I was backpacking and staying in a small lakeside campground on Orcas Island. Moss hung from the trees, and my campfire seemed like it was the only one on the entire island. It was a rainy spring, and while that weather chases away most folks, it is precisely the kind of weather that calls my soul outdoors to watch the world refresh and start anew. It was all the more surprising when he walked out of the woods, soaking wet, to sit next to my campfire.

He was a blonde lab with the most fascinating blue eyes. Almost intuitively, he joined me under my lean-to out of the rain, circling up next to me. We slept the night together, listening to the raindrops dance on the lake. We sat the next morning over oatmeal and bagels, asking him what his story was. I reached out to pet him and he leaned in strong against my hand, communicating back how good it felt to be there with me. We walked into town and discovered that George had been left at a gas station, his owners getting on the ferry to the next island and never returning. He’d become a wandering mascot of sorts, with the local grocer setting out a bowl behind the store each morning and night like something out of Lady and the Tramp; doggy dinner for one. There was never really a question about whether he wanted to come home with me. For the rest of my week on the island, we were inseparable.

I explained to him that I had been left too, that she’d left me after 14 years together. My sense of solitude some of the time had chased her away. I told him we’d found each other on this island and perhaps we should hike together and become better friends. That night in the tent, he moved from the foot of the mattress and, despite his size, circled up against my chest. He returned with me to my small bachelor home on campus.

Back home, the sadness of the divorce returned. Despite having found a new home, there were reminders of the failed relationship everywhere in my life. George tolerated my morose dumpiness for a couple of days, but woke me up on the third day bouncing up and down on the bed early in the morning. He licked my hands and my neck and my ears. When I tried to hide under the blankets, he followed me there, finally finding my face. He licked ‘til my beard was wet, finally collapsing next to me, pawing at my face playfully, but so very gently. It was the first time I saw that look in his eyes, “Come on; there is so much more to see.”

Over the next few months, he pulled me through the world, to farmers markets, through art festivals, making new friends at the dog park. Each morning, I’d ring my meditation bell, put on soft music and meditate. He decided that next to me, head down in his paws was where he belonged during that spiritual time in the morning. He decided if it was important for me, it should be for him too. We’d breathe together and set our intentions for the day amongst the redwoods. This was the kind of moment that bonded us together so tightly. He understood my need for quiet and solitude, but became the exception to the rule. Even if we spent a quiet night in by the fireplace, he’d lay in a circle making sure I could feel him there. We’d make the walk to campus and he’d circle up on his bed at my desk. I have students that still write me asking about him, and always commenting on what an empathic dog he always seemed to be.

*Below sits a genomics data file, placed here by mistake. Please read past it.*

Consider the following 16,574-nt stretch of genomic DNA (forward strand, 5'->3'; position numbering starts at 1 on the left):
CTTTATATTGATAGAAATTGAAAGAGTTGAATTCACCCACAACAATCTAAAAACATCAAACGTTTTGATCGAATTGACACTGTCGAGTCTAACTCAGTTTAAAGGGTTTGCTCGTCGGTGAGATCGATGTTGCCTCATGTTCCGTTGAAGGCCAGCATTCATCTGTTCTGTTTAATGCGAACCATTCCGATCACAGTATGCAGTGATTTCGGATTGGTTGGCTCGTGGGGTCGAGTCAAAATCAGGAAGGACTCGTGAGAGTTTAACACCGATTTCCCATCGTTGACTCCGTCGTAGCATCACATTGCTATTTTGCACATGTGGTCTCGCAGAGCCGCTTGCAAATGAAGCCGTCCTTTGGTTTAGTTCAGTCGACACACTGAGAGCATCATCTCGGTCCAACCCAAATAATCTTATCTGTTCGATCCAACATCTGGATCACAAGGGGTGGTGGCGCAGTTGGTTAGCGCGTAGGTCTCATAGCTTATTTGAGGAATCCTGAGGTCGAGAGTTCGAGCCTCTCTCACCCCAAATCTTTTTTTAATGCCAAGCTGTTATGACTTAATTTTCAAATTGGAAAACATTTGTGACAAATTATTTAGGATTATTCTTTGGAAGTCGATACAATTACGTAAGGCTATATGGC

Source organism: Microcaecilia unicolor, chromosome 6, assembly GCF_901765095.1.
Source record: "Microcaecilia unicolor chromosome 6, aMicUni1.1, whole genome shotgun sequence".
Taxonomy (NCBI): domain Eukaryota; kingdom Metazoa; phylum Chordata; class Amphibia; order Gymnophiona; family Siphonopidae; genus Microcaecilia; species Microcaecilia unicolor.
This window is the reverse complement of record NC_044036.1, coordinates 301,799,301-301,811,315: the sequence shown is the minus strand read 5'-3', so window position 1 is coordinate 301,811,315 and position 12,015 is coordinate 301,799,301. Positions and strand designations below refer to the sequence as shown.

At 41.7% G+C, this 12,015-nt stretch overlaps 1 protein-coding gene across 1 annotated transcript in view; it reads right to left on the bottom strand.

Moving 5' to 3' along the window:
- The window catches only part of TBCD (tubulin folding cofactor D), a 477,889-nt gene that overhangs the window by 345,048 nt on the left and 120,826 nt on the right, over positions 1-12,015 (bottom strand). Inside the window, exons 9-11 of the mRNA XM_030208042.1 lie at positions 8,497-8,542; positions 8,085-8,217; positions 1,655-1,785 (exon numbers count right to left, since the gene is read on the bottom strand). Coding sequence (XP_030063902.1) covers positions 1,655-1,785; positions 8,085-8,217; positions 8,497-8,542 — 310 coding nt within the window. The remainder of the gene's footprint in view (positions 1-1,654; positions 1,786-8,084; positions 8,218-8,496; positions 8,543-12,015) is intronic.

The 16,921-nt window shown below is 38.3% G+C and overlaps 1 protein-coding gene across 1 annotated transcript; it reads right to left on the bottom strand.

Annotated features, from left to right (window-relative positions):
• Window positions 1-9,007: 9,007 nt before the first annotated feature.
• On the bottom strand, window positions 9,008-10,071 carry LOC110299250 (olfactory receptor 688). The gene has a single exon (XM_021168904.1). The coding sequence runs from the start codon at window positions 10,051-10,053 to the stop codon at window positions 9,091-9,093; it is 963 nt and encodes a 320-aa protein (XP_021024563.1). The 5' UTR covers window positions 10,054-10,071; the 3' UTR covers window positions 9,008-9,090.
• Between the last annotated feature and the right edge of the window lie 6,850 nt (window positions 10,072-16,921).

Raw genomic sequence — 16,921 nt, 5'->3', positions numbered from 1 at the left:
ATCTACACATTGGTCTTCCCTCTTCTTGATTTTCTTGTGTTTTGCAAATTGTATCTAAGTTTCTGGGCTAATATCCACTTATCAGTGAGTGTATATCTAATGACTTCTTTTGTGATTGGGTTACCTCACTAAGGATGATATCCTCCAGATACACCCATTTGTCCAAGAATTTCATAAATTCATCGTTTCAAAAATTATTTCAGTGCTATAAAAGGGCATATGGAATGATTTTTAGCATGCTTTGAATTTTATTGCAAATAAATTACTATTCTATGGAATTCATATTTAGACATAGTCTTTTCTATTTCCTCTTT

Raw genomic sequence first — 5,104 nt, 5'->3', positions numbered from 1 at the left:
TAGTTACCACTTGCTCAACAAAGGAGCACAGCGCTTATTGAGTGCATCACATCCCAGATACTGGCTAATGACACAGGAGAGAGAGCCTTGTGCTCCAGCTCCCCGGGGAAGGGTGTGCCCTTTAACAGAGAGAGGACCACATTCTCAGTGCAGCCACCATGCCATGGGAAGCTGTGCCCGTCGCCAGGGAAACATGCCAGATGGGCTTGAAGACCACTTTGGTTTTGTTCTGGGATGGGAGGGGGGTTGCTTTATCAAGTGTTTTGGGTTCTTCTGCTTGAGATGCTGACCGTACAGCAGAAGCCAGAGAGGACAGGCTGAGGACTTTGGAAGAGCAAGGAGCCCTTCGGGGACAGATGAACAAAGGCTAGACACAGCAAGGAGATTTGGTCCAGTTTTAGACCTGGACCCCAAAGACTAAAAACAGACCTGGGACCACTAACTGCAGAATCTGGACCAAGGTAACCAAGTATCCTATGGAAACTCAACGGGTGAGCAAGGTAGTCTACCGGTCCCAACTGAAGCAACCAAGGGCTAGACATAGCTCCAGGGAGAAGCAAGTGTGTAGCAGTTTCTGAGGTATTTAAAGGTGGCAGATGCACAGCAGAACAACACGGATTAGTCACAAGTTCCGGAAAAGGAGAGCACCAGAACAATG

We’d spend Saturdays down at the coffeehouse sitting outside, sneaking him torn bagel pieces dipped in creamy coffee. He was never one of those to jump on people. He always approached, and particularly with small children, he learned this adorable little bow. You could feel the tension on the lead that he wanted to say hello. He’d approach and very slowly lower down to a sit. He’d then bow his head, welcoming them closer. He offered them peace and love like no other being I’ve witnessed.

He became such an integral part of my life that when he started slowing down I was in a bit of denial about it. The vet was compassionate with me explaining that George was sick, and wasn’t going to get any better. She gently explained that we could take care of things at our home, and not have to make a big scene of it all at the office. The vet came by, we shared a cup of tea on the deck, and then she helped me give George the calmest send off possible.

On our first anniversary together, we had packed the car which always caused George to run around the house, wild with excitement. In the old pickup he’d ride along, his head on my leg, watching the trees go by through the window. We went up in the mountains. I knew a campground with a beautiful creek running through it, with a hike up through ancient trees. He would run ahead of me, always staying in sight, and turning his head back to me as if to say, “Come on, there is so much more to see.”

It was on our twelfth such anniversary, that I stepped out of the woods to the shore of the small pond. I set my pack down, reaching inside for the small wooden box. The not-quite-springtime mountain air swirled down around as I paused for a moment. “You loved it here,” I said as I opened the box, examining its contents. It was remarkable to me that a blue cloth collar, some off-white dust and a few small pieces were all that could be left. I ran my finger through the fine dust, then in a single motion, propelled it all over the surface of the quiet pond.

He had seen me through the largest changes in my life. He never gave up on me, despite times where I’d done so myself. I smiled to myself, realizing that he was my most successful adult relationship.


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This post is an excerpt from my book “Brief Moments: a collection of short stories” available on Amazon.com in paperback & Kindle eBook.


August 23, 2015